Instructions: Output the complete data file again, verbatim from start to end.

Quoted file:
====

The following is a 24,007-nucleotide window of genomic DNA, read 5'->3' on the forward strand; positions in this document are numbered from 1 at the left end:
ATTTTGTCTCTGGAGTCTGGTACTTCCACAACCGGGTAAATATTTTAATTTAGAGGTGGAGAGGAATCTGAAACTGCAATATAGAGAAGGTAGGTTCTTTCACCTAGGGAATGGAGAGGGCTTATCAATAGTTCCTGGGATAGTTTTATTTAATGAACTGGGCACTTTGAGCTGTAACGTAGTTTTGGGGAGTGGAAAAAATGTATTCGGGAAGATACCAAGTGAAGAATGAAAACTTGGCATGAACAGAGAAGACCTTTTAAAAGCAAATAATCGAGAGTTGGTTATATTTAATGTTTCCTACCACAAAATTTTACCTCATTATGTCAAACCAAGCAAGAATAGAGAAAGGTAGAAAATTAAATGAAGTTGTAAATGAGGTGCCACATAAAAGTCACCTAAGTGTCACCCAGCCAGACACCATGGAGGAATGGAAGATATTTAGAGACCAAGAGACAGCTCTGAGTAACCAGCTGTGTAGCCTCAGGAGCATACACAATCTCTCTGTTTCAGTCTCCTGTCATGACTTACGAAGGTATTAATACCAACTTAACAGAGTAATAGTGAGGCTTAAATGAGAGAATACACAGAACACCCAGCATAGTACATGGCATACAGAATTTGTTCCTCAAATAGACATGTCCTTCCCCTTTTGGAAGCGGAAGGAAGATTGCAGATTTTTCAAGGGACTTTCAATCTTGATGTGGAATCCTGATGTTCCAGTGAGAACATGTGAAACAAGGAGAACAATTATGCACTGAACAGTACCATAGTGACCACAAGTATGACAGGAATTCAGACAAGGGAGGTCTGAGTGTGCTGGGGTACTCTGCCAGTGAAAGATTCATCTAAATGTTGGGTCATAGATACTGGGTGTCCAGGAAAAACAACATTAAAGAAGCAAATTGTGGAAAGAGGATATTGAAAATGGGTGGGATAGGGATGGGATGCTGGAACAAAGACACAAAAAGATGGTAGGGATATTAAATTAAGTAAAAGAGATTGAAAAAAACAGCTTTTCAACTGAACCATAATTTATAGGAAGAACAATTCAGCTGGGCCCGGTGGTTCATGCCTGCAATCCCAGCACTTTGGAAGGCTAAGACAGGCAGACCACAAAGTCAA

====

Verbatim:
The following is a 24,007-nucleotide window of genomic DNA, read 5'->3' on the forward strand; positions in this document are numbered from 1 at the left end:
ATTTTGTCTCTGGAGTCTGGTACTTCCACAACCGGGTAAATATTTTAATTTAGAGGTGGAGAGGAATCTGAAACTGCAATATAGAGAAGGTAGGTTCTTTCACCTAGGGAATGGAGAGGGCTTATCAATAGTTCCTGGGATAGTTTTATTTAATGAACTGGGCACTTTGAGCTGTAACGTAGTTTTGGGGAGTGGAAAAAATGTATTCGGGAAGATACCAAGTGAAGAATGAAAACTTGGCATGAACAGAGAAGACCTTTTAAAAGCAAATAATCGAGAGTTGGTTATATTTAATGTTTCCTACCACAAAATTTTACCTCATTATGTCAAACCAAGCAAGAATAGAGAAAGGTAGAAAATTAAATGAAGTTGTAAATGAGGTGCCACATAAAAGTCACCTAAGTGTCACCCAGCCAGACACCATGGAGGAATGGAAGATATTTAGAGACCAAGAGACAGCTCTGAGTAACCAGCTGTGTAGCCTCAGGAGCATACACAATCTCTCTGTTTCAGTCTCCTGTCATGACTTACGAAGGTATTAATACCAACTTAACAGAGTAATAGTGAGGCTTAAATGAGAGAATACACAGAACACCCAGCATAGTACATGGCATACAGAATTTGTTCCTCAAATAGACATGTCCTTCCCCTTTTGGAAGCGGAAGGAAGATTGCAGATTTTTCAAGGGACTTTCAATCTTGATGTGGAATCCTGATGTTCCAGTGAGAACATGTGAAACAAGGAGAACAATTATGCACTGAACAGTACCATAGTGACCACAAGTATGACAGGAATTCAGACAAGGGAGGTCTGAGTGTGCTGGGGTACTCTGCCAGTGAAAGATTCATCTAAATGTTGGGTCATAGATACTGGGTGTCCAGGAAAAACAACATTAAAGAAGCAAATTGTGGAAAGAGGATATTGAAAATGGGTGGGATAGGGATGGGATGCTGGAACAAAGACACAAAAAGATGGTAGGGATATTAAATTAAGTAAAAGAGATTGAAAAAAACAGCTTTTCAACTGAACCATAATTTATAGGAAGAACAATTCAGCTGGGCCCGGTGGTTCATGCCTGCAATCCCAGCACTTTGGAAGGCTAAGACAGGCAGACCACAAAGTCAA